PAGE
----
In the days after the Twin Towers fell on 9/11, the CIA launched a global covert operations effort to combat terrorism. The organization focused primarily on Afghanistan, and the man they chose to organize and lead that campaign was one Henry Crumpton.
A former operations officer in the CIA’s Clandestine Services, Crumpton’s expertise made itself apparent with the results he oversaw in Afghanistan. In 2001, at the height of combat, there were less than 500 Americans on the ground, comprised by a blend of CIA and Special Forces. This strategy allowed for the U.S. and its allies in Afghanistan to rout Al-Qaeda and the Taliban in less than 90 days after the attacks.
This successful approach fundamentally changed the way America wages war, and is still the predominant tactic being used in the field today. In his book, Crumpton outlines what modern spies do and what role they play in the bigger picture.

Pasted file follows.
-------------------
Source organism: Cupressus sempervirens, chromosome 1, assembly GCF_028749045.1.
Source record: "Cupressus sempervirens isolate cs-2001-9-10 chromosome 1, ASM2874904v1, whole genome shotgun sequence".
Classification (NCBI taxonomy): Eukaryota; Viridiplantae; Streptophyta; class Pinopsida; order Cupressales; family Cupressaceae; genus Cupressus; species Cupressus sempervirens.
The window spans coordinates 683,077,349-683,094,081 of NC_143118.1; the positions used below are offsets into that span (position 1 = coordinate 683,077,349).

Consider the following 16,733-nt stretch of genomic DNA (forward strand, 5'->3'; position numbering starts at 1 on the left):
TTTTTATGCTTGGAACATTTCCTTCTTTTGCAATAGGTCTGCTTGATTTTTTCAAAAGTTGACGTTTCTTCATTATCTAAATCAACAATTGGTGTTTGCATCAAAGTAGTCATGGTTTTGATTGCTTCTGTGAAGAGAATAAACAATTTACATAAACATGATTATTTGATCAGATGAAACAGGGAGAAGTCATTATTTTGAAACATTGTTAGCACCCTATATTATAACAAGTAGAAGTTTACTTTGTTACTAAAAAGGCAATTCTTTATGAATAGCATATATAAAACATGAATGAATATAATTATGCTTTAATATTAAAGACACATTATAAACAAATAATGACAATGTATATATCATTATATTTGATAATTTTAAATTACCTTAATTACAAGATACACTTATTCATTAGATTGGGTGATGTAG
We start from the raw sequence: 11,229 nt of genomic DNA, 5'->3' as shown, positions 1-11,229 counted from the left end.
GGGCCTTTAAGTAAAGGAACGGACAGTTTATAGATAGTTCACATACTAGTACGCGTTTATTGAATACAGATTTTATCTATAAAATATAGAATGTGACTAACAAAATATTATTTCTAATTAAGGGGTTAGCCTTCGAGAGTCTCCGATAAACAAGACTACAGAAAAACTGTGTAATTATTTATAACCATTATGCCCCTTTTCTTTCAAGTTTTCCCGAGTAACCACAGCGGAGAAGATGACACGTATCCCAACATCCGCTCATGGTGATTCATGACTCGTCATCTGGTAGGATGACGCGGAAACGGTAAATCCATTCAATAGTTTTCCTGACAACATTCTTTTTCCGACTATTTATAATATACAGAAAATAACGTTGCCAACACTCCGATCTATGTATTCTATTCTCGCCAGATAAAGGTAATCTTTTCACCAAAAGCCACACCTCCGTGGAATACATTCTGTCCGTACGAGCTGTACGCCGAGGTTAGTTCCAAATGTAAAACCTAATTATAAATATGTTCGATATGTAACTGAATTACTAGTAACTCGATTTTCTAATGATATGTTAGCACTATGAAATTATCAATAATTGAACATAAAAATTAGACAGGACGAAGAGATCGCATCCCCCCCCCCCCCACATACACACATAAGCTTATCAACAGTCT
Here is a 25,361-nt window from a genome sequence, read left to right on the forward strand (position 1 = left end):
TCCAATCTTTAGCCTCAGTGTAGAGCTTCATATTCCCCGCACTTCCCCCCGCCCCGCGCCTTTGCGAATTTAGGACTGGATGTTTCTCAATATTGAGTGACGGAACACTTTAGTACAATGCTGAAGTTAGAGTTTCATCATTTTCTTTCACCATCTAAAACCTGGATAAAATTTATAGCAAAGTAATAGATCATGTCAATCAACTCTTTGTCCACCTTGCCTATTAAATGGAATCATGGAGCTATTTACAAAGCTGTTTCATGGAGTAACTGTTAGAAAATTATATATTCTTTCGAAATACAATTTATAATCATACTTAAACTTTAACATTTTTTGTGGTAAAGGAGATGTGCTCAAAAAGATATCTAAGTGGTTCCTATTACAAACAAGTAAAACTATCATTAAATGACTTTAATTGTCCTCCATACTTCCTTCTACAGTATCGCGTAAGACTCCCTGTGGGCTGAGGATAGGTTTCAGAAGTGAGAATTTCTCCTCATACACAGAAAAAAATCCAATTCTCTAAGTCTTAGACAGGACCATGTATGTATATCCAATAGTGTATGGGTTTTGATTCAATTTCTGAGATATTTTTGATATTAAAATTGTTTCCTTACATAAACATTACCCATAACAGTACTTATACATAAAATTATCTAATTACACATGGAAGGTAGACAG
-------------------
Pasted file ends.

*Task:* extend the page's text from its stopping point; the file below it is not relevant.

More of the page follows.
How did Crumpton attain the rank of ambassador at large for America’s counterterrorism program? What lessons from his own experiences as a young man in the CIA influenced the way he worked in a leadership role? What’s the next step in evolution for America’s particular brand of war?
Henry A. Crumpton, author of “The Art of Intelligence: Lessons from a Life in the CIA’s Clandestine Service,” former operations officer in the CIA’s Clandestine Service for twenty-four years, served as U.S. coordinator for counterterrorism with the rank of ambassador at large